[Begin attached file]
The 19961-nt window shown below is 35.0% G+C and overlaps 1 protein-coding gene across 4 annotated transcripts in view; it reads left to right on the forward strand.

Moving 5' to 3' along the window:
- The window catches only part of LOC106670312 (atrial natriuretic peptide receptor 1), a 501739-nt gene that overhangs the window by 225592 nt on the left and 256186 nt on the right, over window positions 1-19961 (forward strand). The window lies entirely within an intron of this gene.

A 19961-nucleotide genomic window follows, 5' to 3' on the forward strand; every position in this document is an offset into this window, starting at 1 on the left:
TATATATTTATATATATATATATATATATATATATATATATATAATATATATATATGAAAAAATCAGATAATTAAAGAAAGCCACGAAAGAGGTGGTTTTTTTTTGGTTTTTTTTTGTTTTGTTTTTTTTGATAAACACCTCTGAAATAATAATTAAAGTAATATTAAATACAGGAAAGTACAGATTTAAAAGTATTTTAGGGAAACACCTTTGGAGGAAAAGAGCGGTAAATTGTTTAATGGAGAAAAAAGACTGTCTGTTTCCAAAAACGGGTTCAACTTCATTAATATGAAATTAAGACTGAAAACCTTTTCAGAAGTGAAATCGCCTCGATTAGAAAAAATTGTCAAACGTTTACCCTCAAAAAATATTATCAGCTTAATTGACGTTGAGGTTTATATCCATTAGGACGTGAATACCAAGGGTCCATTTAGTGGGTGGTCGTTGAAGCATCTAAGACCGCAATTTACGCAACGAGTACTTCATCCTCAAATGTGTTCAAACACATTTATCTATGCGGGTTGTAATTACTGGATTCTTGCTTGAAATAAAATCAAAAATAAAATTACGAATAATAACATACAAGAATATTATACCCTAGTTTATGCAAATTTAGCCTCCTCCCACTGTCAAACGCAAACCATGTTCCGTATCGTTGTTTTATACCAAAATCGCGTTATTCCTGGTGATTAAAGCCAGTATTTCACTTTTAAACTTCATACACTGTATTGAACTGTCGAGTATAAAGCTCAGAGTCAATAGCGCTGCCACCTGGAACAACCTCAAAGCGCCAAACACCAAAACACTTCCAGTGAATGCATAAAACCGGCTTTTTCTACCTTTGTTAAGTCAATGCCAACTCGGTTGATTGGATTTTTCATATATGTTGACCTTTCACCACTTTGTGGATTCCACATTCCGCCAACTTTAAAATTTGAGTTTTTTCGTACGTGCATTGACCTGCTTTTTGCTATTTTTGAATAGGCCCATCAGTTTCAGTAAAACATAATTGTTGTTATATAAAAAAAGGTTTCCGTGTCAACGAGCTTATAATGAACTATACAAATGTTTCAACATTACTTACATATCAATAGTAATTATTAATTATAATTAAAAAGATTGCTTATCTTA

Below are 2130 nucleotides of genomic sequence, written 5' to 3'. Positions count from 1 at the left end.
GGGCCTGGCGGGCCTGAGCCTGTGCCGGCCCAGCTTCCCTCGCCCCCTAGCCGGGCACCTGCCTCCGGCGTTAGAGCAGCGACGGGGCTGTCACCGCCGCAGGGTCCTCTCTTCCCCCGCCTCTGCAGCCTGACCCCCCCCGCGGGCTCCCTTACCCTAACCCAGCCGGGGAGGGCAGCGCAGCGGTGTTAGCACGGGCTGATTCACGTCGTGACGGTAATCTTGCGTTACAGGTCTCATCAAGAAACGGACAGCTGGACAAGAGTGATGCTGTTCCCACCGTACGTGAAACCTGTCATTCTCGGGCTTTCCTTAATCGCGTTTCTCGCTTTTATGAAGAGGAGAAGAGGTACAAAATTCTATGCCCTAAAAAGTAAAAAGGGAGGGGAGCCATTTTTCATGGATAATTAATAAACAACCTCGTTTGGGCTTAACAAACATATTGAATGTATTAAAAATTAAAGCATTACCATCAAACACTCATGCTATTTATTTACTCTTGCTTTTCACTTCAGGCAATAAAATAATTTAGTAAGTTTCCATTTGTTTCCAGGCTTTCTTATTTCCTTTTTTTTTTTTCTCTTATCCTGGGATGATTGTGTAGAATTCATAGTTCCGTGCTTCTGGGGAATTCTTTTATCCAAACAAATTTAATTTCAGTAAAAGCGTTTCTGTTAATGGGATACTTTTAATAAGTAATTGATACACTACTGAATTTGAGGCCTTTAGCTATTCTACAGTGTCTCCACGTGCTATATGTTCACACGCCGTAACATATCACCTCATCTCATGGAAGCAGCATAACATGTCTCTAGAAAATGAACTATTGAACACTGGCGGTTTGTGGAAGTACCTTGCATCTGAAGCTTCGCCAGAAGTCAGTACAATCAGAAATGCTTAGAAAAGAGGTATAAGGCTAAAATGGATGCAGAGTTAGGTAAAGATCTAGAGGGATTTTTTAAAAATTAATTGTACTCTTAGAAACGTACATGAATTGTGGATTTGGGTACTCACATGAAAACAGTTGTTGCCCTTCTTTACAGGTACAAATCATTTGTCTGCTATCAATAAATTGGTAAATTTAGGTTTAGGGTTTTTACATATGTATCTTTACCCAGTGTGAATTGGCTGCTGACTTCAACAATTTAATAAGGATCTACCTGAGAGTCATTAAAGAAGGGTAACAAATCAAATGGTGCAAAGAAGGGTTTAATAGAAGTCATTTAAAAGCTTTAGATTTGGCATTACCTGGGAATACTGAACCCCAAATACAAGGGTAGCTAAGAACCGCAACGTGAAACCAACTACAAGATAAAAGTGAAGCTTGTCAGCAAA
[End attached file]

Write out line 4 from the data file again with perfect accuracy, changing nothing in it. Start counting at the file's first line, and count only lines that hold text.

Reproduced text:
A 19961-nucleotide genomic window follows, 5' to 3' on the forward strand; every position in this document is an offset into this window, starting at 1 on the left: